What's the best number of virtual machines for a data store?

The best number of virtual machines on each data store depends on, among other things, the performance needs of each virtual machine.

While deciding on the best virtual machine setup, a common undertaking for virtualization architects is deciding...

how many virtual machines (VMs) to put on each data store. Different virtual machines have different storage needs, with performance as one of the driving factors along with capacity, considerations of availability and disaster recovery (DR).

The general guideline for the number of virtual machines on a data store is 10-15-20. That is, 10 VMs that have high storage demands could share a data store, 15 normal VMs could share another data store and 20 "quiet" VMs could share a third. For most VMs, this is a good standard. However, for the critical VMs with specific storage needs, make sure you satisfy their demands by considering capacity, performance and availability.

Consider limits and plan accordingly

There is a limit to the number of virtual machines you can place on a single data store, but the limit is unfeasibly high. Several thousand virtual machines could be stored on a single data store based on the limits to the number of files a data store can hold.

At the other end of the scale, you could have a data store for each virtual machine or even for each disk in each virtual machine. This would lead to many data stores; even in a small environment, you could easily hit the 255 data store maximum on an ESXi server. Somewhere between these extremes lies a sensible middle range.

One real limit is capacity. There is only so much space to store the virtual machine files. If your data stores are 500 GB in size and your virtual machines are 40 GB in size, then you have space for less than 10 virtual machines per data store.

Additional space considerations

Make sure to account for the VMkernel swap file, which defaults to the same size as the amount of RAM configured on the virtual machine.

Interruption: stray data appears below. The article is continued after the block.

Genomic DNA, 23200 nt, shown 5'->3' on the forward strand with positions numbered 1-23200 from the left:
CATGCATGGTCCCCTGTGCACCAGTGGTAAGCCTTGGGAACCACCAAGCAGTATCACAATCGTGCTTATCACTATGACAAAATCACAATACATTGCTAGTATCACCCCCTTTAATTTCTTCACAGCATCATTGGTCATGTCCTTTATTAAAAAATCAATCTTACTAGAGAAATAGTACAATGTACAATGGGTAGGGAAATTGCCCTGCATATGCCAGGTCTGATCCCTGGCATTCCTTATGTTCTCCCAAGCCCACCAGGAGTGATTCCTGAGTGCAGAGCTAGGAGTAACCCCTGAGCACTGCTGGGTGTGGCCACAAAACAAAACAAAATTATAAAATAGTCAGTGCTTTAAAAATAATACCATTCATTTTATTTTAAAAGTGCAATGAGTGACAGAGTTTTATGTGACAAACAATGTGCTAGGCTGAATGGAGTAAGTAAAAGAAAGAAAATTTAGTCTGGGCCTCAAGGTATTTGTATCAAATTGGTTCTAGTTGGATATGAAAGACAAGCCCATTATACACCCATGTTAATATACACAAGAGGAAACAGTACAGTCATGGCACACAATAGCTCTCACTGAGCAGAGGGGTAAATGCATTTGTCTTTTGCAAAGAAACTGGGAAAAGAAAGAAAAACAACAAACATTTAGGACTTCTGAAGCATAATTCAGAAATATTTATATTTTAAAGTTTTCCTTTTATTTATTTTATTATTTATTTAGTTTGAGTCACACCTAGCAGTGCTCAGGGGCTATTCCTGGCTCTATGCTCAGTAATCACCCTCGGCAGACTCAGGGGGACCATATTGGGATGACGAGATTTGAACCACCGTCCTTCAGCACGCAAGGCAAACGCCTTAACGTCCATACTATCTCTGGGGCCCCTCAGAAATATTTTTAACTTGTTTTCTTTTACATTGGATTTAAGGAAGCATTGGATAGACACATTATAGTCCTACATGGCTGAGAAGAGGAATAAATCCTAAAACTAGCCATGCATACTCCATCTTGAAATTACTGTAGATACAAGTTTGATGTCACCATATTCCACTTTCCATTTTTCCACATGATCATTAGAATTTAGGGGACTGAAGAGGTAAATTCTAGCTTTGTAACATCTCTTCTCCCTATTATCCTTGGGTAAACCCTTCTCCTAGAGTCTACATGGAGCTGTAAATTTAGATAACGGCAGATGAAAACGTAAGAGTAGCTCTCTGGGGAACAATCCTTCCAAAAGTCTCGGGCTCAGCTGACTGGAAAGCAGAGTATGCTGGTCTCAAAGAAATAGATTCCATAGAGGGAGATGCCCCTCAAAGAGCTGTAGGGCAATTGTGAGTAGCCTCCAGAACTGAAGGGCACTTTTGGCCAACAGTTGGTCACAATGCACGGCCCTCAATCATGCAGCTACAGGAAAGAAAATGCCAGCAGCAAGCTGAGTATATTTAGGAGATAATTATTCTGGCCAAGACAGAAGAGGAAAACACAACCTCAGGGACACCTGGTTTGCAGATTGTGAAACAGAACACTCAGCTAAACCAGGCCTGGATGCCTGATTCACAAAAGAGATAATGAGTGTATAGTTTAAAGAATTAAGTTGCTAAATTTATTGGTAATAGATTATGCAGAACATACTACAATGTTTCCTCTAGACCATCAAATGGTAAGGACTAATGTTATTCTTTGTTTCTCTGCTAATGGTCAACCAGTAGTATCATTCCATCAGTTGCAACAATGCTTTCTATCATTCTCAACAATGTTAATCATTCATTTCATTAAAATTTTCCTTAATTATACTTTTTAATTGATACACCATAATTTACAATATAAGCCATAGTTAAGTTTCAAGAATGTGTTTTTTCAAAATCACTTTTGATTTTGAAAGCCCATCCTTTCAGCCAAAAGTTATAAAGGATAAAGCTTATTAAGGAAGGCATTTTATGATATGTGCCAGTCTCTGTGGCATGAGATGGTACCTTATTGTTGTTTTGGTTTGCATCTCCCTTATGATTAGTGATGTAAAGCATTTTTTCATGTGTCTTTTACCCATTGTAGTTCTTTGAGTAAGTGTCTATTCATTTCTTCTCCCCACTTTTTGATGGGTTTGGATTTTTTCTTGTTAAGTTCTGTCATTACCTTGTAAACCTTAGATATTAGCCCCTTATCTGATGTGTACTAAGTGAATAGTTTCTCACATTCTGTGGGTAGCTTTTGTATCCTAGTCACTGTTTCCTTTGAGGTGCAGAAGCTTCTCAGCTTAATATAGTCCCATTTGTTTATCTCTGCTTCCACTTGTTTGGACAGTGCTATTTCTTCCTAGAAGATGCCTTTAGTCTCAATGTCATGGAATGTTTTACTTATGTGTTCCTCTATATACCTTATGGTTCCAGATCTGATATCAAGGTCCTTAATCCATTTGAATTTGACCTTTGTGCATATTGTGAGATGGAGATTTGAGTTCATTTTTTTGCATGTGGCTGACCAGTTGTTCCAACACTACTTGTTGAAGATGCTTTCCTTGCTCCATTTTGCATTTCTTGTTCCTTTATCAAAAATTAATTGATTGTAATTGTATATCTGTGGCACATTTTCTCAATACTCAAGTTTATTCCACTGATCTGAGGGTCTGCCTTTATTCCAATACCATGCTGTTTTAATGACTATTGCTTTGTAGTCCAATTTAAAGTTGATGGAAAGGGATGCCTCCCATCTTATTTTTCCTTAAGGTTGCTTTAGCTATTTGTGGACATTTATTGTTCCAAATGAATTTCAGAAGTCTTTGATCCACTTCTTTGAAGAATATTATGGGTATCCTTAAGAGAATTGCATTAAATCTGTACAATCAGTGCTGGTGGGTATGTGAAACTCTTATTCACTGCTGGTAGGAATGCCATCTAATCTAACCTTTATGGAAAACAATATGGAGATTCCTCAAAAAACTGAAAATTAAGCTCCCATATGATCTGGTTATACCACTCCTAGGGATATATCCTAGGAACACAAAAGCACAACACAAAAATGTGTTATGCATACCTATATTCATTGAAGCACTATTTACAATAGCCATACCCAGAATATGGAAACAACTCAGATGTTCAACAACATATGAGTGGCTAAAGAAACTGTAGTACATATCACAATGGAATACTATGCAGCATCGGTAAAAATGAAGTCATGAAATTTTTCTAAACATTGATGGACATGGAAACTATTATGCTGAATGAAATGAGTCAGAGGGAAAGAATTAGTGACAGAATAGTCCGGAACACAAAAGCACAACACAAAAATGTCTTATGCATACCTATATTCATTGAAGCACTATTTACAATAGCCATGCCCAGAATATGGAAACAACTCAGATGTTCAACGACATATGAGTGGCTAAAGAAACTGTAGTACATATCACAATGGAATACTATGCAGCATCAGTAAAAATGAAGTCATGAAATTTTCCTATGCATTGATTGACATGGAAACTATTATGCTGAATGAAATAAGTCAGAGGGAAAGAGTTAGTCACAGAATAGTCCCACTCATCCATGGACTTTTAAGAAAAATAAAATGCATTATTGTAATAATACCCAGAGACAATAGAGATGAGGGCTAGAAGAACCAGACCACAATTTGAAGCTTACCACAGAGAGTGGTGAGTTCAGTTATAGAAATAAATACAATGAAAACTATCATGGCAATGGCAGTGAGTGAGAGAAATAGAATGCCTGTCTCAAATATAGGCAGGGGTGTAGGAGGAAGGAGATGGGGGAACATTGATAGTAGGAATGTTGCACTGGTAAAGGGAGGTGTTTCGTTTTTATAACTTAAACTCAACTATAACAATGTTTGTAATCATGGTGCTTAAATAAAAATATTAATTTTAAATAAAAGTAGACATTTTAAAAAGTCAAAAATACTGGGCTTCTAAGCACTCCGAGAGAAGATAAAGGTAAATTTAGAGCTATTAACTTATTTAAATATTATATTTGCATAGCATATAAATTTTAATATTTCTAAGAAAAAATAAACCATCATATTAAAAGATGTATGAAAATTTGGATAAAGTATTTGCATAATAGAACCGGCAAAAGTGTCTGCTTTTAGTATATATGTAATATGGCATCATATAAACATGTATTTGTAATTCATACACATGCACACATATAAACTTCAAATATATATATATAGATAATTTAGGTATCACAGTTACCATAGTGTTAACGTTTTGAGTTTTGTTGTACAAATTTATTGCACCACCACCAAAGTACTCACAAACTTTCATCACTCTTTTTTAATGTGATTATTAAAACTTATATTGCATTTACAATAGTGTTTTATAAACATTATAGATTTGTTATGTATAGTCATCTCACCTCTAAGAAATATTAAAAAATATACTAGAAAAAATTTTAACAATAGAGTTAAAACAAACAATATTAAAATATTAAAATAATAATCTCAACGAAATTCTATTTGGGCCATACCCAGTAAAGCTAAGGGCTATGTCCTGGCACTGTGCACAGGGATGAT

Leave some room for snapshot files; even if snapshots are just for virtual machine backups, these files can grow quite a bit. 

Configure enough space so alarms for data store free space aren't normally triggered. By default, these alarms will turn amber at 25% free space and red -- the last warning before the real trouble -- at 15%. When free space drops below 1% then all the virtual machines will stop. You don't want that.

Consider the structure of the storage array

Another limit is performance. All the virtual machines that share a data store share the performance of that data store. Specifically, all of the VMs share the performance of the set of disks in the storage array they share. Virtual machines that are critical and have high performance storage requirements will sometimes have data stores all to themselves, while less-critical or lower-performance virtual machines can share a data store with several other virtual machines with lower priorities.

One of the underlying performance limits is that each ESXi server has a queue for each logical unit number (LUN), so all VMs sharing a single LUN will share a single queue and, therefore, a limit to the maximum performance they can share. As long as the virtual machines are getting answers from the storage, taking the request out of the LUN queue faster than new input/output requests are being issued, then the queue will not be a limit.

The storage array must be configured with enough cache and enough disks of sufficient speed and the right RAID level for the load you will place on them. The storage team should be consulted early in this process since storage performance is their specialty.

Stay safe by distributing virtual machines

A further consideration is spreading your risk. Having all your Web servers in one data store means a single administrative error can destroy them all. Spread the virtual machines across more data stores to reduce this danger.

Distributing VMs across data stores also helps ease performance peaks. If all your mail servers get busy at the same time, having them all on one data store may cause an overload. Spreading them across data stores disseminates that peak load.

Another consideration is how long it would take to restore all those virtual machines if the data store was deleted. The more virtual machines that are on the data store, the longer the recovery would take.

Backup presents another challenge

If you are implementing a storage replication-based DR strategy, where the storage array replicates from one data center to another, then this replication will drive the grouping of virtual machines on data stores. 

Since whole data stores are replicated and fail over together, you will need to use separate data stores to isolate the groups of VMs needed to fail over or test failover separately. For example, you would have one set of data stores for the CRM system and another set for payroll. This requirement is in addition to the other conditions and often leads to having fewer VMs on each data store.

If your DR strategy involves replicating individual VMs, as vSphere Replication does, then this is not a concern.

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